Nothing is worse. You get up in the middle of the night with an excruciating pain in your foot and you have no idea why. Very likely you have a foot cramp. While this pain is pretty awful it’s not harmful.
Foot cramps can also come on during the day from exercise or some other activity.
Symptoms of Foot Cramps
Here’s how people experience foot cramps:
- Intense contractions
- The muscle feels very hard and tense
- Muscle twitching
- Mostly commonly occur in the arch of the foot but can also affect the toes
Causes and Risk Factors for Foot Cramps
Many different things can bring on a foot cramps including:
- Muscle fatigue or stress – exercising too hard
- Lack of exercise
- Reduced levels of certain nutrients (see below)
- Certain drugs like statins or medications for high blook pressure
- Hormonal factors
- Obesity or thyroid problems
- Diabetes and peripheral neuropathy
- Tight calf muscles
- Tight shoes that cut off circulation
Foot Cramp Treatment
When you’re experiencing a foot cramp your only thought is to make it stop--the pain can be that intense. Try the following to help your foot relax.
- Put weight on the foot that’s cramping if you’re sitting or lying down.
- Pull your foot and toes toward your nose or use your hand or a strap for a stronger pull.
- If you’re standing, walk on your heels
- Use massage, ice, or heat
- You can use a pain reliever like ibuprofen to help any residual pain go away
- Some people swear by pickle juice
Prevention of Foot Cramps
To prevent foot cramps it’s important do a little bit of sleuthing to see if you can eliminate any of the primary causes.
Avoid Tight Shoes
Your shoes should not fit snugly. Shoes that are too tightly can cut off circulation and cause foot cramps. The next time you purchase shoes be sure to get your feet measured. Many adults experience an increase in shoe size. You may be wearing shoes that are too small and not realize it.
Avoid the Wrong Shoes
Shoes that put strain on your arches can also cause foot cramps. Long hours in high heels or working in flat shoes can both cause problems. Limit your high heel and flat shoe wear. Purchase shoes that provide more arch support and have a heel of less than one inch. Here are more ways for women to avoid problematic shoes.
Drink Enough Water and Replace Electrolytes
Many of us don’t drink enough water. Older adults who are more at risk for foot cramps, tend to drink even less water for fear it will lead to too many trips to the bathroom at night. Athletes who work out a lot need to rehydrate with water and drinks that contain electrolytes.
Don’t Overwork Your Muscles and Get Plenty of Rest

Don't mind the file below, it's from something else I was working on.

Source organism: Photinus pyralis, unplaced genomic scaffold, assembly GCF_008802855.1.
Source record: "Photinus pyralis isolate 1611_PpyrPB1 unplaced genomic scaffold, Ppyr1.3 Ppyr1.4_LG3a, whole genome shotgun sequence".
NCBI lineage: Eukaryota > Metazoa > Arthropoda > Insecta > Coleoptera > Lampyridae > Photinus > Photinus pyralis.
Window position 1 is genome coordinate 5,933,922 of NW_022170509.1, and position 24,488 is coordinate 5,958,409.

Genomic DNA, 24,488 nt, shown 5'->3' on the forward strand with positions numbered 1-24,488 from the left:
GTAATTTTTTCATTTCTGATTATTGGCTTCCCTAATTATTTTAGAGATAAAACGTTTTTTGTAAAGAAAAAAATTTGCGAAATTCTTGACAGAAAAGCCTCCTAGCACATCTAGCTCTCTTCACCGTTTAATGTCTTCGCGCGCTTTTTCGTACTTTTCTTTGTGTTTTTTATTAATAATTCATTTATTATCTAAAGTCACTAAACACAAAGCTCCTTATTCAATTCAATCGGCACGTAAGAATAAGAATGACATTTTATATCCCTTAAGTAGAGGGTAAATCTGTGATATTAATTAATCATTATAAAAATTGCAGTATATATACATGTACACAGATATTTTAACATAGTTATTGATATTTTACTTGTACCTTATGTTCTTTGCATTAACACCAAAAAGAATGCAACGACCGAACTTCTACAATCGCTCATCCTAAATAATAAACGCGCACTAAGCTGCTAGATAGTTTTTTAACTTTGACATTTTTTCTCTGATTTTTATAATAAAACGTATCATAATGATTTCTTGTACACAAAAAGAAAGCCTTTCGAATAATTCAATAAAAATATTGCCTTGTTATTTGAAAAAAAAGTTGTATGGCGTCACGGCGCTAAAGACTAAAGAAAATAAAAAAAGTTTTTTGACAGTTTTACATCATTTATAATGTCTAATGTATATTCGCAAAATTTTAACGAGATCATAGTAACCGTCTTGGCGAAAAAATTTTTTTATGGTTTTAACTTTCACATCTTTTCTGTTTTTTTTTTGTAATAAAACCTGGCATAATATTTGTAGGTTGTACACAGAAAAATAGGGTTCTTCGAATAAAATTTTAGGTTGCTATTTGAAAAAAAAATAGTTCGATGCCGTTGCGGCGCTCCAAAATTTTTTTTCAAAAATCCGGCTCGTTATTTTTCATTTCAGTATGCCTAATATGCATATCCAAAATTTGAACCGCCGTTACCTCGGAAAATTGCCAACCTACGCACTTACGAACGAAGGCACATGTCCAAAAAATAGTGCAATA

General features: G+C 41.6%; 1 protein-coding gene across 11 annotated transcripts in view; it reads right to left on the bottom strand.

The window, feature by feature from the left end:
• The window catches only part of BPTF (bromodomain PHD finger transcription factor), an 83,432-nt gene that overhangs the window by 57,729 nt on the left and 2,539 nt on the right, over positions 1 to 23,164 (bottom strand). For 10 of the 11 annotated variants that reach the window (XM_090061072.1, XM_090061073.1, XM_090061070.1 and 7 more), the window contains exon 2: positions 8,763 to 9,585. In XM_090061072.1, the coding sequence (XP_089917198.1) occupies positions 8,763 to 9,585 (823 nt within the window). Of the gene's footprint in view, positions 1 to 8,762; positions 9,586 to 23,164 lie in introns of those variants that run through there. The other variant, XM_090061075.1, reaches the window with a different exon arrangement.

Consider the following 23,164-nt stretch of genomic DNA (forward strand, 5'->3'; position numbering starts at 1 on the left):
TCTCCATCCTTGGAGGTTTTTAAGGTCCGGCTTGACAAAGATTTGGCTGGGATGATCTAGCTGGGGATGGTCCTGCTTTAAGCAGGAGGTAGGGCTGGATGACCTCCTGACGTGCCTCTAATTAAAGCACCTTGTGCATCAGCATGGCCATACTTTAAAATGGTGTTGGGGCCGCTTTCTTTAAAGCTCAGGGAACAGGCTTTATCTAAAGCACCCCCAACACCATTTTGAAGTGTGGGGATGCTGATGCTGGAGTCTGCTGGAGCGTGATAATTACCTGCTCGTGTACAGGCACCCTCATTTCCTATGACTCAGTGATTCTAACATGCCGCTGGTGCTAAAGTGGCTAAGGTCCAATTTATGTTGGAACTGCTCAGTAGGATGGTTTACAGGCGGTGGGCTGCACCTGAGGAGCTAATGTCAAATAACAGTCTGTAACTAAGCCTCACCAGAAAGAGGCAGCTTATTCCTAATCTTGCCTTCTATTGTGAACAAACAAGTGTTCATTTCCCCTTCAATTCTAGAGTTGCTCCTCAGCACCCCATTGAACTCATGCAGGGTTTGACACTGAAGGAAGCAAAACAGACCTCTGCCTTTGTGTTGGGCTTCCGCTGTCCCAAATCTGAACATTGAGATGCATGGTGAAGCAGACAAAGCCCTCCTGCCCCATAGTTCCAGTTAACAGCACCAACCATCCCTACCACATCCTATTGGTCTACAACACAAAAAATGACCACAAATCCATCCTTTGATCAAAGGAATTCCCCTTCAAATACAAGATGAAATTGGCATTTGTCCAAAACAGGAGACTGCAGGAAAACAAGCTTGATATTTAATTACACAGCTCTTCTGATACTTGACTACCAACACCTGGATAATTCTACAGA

People who work out too hard and too long, separately or in combination with too little sleep are at risk for foot cramps. Get plenty of rest and build up your exercise slowly—only 10% increase per week.
Check Your Nutrient Levels
A low level of nutrients like Vitamin D, Vitamin B6, potassium, calcium or magnesium can also bring on muscle cramps. Ask your doctor to run a nutrient level. Or you can try supplementing with different vitamins to see if these make a difference. You can also eat foods high in potassium and calcium such as bananas, milk, cheese, and fresh vegetables.
Check Your Medication's Side Effects
Because many medications can cause foot cramps, talk to your doctor about your current medication side effects. They may be able to substitute another medication for the one causing your cramps.
What Are Your Chronic Health Issues?
Many people with chronic health issues including diabetes with peripheral neuropathy, or thyroid issues are at higher risk for foot cramps because these illnesses can throw off your electrolyte balance. Talk to your doctor about how to avoid these problems.
Exercises to Prevent Foot Cramps
Build Up Strength in Your Feet
Try the exercises in this video to build up your foot strength.
Stretch Before Any Activity
You can do two different types of stretching before you become active. Static stretches will help loosen up your calf muscles. It’s important to do this before and after exercising to prevent cramping. Dynamic Stretching can help get your whole body ready.
Use Foot Soaks
Soaking your foot in warm water with Epsom salts can also help ease muscle tension.
Need Relief From Painful Foot Cramps in Seattle, Washington? Request an Appointment Now
Don't let painful foot cramps cause you to miss out on the activities you enjoy. Complete the contact form on this page or call our office at 206-368-7000 to schedule an appointment with Dr. Berg.
Most new patients are seen within 1-2 week's time. During your initial visit, Dr. Berg will spend up to 30 minutes getting to know you, your podiatry complaints, and your goals so that he can recommend the treatment best meets your needs. Don’t wait—contact us today.
North Seattle Foot & Ankle Specialist Dr. Rion Berg offers compassionate podiatry care for all foot and ankle problems to those living in Seattle Washington and the surrounding areas. Call us today at 206-368-7000 for an immediate appointment or request an appointment online.